What’s the cost of a gendered name? Lola was discharged after the clinic that they* had attended for two years determined that not changing their name from Lola to a male gendered or gender neutral name did not warrant the surgery that would ultimately make them feel more like Lola.
When I went to the gender identity clinic’s (GIC) welcoming session, they proudly told me that they treated non-binary transgender people. A non-binary person is someone who identifies as something other than male or female. I am agender, so I am neither of those options.
It’s taken me a long time to get to where I am. I was born with a condition that caused me to not produce many hormones, including oestrogen and testosterone. I was put on hormone replacement therapy when I was 12 and now I take both oestrogen and testosterone.
Being quite androgynous when I was younger, I got bullied frequently by others demanding to know my gender. That made me want to fit in. I didn’t resist hormone replacement therapy when I was 12. I embraced it. It was about growing older to me. But the more I developed, the worse I felt.
When I discovered the concept of “agender”, it fit. It matched how I felt my entire life and it just made sense to me. I suspected for years and years that I wanted my chest to not be there any more. And when I finally put on a binder – everything fit.
For the last five years, I’ve been pursuing chest surgery. Unfortunately, my chest isn’t large enough to merit what I want through the NHS. So, with the encouragement of my doctors and despite the warnings from other non-binary people, I went through the GIC.
I waited two years in total from start to finish to be denied. I had two assessments with two different psychiatrists, lasting an hour and a half each. In three hours, I told the truth. I told them where I came from, what I’d been through, and what I needed from them.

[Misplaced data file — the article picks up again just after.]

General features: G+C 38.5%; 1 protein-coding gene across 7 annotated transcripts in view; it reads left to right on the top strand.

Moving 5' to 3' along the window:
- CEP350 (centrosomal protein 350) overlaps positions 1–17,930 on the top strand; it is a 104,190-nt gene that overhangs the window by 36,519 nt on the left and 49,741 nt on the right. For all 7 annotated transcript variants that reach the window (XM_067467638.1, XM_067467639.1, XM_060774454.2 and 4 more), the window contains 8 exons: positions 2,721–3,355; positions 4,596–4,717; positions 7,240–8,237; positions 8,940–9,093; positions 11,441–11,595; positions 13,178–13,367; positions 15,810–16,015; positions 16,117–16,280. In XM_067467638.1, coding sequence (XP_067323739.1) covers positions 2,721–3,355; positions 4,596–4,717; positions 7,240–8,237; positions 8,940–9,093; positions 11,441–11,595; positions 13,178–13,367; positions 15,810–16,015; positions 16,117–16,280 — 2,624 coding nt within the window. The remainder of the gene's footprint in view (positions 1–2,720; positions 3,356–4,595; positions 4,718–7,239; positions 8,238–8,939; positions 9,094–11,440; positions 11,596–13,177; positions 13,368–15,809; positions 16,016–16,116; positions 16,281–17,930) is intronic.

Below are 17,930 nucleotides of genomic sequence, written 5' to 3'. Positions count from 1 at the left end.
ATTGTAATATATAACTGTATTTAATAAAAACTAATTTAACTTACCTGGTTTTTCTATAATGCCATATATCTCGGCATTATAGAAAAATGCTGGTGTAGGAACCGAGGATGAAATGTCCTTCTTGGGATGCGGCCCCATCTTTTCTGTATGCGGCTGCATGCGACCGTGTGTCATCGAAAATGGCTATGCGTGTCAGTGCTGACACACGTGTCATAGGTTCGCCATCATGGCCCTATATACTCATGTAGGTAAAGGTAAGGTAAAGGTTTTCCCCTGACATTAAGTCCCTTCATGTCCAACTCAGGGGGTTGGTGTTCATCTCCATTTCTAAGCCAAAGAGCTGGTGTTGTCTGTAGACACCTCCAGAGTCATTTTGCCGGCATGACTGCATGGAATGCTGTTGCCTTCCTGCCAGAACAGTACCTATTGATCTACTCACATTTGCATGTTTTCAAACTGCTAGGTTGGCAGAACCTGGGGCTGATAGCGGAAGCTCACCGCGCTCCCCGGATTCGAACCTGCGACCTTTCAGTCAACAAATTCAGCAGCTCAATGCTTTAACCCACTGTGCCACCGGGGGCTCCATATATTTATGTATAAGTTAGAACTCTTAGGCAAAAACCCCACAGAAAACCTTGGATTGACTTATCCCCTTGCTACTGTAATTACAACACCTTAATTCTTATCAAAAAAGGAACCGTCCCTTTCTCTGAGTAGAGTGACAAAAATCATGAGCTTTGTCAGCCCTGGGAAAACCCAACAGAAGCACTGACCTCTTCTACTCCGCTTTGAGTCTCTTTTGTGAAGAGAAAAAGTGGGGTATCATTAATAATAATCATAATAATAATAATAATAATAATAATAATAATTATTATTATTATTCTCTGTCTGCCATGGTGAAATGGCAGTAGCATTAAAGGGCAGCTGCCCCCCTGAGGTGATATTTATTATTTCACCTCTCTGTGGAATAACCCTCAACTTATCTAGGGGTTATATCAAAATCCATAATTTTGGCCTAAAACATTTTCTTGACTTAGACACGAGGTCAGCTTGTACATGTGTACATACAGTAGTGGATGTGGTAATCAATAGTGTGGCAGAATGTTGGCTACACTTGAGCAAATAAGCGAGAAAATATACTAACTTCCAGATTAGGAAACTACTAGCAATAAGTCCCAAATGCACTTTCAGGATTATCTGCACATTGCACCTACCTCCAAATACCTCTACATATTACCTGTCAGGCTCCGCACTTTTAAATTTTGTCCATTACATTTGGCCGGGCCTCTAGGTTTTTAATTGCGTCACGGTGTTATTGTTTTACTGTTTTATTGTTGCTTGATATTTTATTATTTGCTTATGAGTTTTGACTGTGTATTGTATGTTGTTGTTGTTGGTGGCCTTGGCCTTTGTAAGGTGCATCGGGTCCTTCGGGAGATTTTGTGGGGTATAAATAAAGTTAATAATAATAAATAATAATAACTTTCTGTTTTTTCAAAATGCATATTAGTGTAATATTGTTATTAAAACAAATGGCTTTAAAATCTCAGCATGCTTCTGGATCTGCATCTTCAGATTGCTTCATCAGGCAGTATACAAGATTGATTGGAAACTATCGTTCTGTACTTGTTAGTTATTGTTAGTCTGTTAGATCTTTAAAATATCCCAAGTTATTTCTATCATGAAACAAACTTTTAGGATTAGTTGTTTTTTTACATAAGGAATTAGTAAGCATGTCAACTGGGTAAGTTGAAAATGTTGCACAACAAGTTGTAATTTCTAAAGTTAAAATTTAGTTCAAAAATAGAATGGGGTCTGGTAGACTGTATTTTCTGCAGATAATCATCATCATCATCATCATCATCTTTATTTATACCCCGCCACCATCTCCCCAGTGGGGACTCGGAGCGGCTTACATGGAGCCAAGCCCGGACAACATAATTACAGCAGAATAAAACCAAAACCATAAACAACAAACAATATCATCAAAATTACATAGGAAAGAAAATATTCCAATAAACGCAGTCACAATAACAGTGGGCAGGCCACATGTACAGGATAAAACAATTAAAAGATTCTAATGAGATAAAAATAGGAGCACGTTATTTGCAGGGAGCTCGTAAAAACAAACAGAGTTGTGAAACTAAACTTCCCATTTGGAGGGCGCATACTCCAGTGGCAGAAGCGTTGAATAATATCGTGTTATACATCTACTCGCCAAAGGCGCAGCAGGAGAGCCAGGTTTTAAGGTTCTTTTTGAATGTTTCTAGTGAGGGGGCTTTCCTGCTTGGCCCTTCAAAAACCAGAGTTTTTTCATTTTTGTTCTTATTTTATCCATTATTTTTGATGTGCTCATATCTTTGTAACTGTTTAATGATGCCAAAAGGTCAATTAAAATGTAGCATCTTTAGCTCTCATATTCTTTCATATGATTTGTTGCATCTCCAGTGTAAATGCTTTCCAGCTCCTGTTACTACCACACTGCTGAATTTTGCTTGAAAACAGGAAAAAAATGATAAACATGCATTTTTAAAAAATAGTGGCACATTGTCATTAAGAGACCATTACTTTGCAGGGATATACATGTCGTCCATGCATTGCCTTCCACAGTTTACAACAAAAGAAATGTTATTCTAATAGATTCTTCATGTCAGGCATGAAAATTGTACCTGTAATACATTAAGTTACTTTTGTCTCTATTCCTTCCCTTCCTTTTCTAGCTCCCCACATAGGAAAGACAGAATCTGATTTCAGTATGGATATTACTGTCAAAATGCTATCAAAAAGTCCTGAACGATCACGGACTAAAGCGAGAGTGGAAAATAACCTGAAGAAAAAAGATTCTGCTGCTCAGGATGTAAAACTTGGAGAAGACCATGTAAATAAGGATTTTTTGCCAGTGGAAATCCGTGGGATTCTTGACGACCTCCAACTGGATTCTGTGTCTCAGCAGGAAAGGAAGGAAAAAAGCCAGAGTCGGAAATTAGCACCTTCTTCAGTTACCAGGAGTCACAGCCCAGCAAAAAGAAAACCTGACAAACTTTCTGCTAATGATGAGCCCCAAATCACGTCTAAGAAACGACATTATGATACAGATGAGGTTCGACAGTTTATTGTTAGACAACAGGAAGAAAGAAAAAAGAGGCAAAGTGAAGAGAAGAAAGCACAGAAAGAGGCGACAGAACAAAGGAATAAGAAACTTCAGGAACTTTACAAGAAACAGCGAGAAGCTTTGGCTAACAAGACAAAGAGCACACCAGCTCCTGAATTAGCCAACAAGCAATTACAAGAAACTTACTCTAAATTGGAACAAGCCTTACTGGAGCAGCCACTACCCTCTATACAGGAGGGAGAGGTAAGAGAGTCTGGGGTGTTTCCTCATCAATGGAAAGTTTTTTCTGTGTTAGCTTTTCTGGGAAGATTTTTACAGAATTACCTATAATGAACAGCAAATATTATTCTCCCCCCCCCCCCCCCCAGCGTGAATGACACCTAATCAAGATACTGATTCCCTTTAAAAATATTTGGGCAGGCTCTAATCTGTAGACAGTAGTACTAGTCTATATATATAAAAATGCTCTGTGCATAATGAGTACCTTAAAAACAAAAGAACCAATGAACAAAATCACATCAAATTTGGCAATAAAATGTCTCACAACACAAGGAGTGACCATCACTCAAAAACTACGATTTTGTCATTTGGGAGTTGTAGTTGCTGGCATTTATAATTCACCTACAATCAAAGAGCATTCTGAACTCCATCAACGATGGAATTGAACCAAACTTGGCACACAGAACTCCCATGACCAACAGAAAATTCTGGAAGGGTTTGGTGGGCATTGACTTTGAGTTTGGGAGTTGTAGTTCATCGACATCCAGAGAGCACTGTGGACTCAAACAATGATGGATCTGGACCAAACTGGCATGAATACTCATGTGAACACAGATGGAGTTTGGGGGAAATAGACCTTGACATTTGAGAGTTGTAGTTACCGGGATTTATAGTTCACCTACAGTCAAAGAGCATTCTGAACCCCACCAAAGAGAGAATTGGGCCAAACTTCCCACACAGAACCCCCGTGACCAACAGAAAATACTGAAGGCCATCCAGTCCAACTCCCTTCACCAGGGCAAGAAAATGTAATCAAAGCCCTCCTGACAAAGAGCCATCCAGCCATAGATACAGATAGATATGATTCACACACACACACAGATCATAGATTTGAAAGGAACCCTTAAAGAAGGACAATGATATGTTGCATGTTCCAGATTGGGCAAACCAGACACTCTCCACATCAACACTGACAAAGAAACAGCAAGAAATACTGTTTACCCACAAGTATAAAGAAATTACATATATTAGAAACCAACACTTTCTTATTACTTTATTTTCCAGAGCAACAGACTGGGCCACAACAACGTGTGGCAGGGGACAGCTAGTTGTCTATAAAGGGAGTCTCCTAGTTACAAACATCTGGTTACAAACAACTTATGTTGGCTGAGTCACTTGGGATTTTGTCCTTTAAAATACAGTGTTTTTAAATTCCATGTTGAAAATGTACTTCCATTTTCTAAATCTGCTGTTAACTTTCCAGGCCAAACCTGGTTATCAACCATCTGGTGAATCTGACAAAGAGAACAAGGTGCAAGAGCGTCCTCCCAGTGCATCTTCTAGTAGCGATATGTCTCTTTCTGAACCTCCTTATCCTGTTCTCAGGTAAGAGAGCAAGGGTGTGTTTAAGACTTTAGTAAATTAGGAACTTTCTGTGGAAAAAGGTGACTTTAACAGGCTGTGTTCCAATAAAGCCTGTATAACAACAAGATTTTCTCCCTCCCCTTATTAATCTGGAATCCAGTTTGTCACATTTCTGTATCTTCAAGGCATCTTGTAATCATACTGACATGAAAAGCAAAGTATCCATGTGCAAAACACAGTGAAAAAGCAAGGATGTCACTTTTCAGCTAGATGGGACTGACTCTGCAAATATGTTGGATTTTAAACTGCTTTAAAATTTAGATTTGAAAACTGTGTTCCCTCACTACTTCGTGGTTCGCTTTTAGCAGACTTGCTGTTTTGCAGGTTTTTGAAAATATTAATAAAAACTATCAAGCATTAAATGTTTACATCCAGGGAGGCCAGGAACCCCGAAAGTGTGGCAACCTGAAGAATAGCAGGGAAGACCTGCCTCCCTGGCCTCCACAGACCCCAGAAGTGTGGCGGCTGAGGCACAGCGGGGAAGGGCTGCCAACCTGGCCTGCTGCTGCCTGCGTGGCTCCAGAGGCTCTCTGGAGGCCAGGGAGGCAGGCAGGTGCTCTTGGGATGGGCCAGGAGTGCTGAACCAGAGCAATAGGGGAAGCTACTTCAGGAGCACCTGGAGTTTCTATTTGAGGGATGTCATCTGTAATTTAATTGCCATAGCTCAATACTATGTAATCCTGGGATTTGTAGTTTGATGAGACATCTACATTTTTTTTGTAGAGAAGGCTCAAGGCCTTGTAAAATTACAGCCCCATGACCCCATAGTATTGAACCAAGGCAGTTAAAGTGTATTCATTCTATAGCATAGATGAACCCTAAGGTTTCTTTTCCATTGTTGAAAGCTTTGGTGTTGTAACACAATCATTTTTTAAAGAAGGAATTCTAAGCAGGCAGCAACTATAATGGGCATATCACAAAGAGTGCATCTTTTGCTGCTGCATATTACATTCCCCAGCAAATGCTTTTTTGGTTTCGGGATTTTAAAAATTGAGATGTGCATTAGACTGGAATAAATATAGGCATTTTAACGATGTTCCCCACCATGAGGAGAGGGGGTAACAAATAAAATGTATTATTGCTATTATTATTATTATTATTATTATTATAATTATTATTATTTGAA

Two days ago, I received a discharge from the GIC. It stated:
“We would not countenance endorsement of an irreversible surgical procedure unless the individual had been able to demonstrably consolidate a social transition including name change to the preferred gender role.”
I don’t recall even begin asked during my assessment if I had plans to change my name. The name I go by is Lola. I love it. I don’t care if it’s not “gender neutral” because my experience of being androgynous early in life is that no matter what, if people can’t guess your gender, they’ll just ask.
Changing my name to something gender neutral won’t actually make anyone see me for who I am. It’ll just make people ask me what I am. I don’t live in a society where people will ever see me as agender just from looks, so, as frustrated as it makes me, I cope with it by trying my best to accept it. What’s more important for me is having my body feel right.
And it doesn’t. As the summer months approach, my anxiety increases thinking of the way the heat reminds me of the constant presence of my chest. Every day I feel like I’m lugging around two giant tumours. The psychological relief I feel by wearing a binder is good, but the physical discomfort and pain of it cutting into my skin makes it not a good enough long-term solution.
While I owe my life to the NHS and I am glad for the treatment I receive for my disability, the lack of money allocated toward GICs only means that they are forced to pick and choose. Individuals who go to a GIC and wait 9-6 months for a first appointment and longer to be assessed, we’re not confused about what we want.
The journey it takes to realising your gender is different and your need for medical assistance begins way before you reach a GIC, so most already know how they feel before they get assessed. Still, with a limited pot of funding, I suppose they must make decisions based on ridiculous, outdated criteria.
Criteria that make it impossible for agender people to actually receive any care.
Around this time of Transgender Visibility, I would like people to know and see the struggles transgender and non-binary people face to receive care. And maybe, in time, “GIC” won’t be such a tumultuous word among transgender people.
Lola is currently fundraising for their chest surgery via YouCaring.
*We asked Lola which pronoun they were most comfortable us using to describe them.
This article was taken from Issue 11 of TheGayUK. To Subscribe click here
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Opinions expressed in this article may not reflect those of THEGAYUK, its management or editorial teams. If you'd like to comment or write a comment, opinion or blog piece, please click here.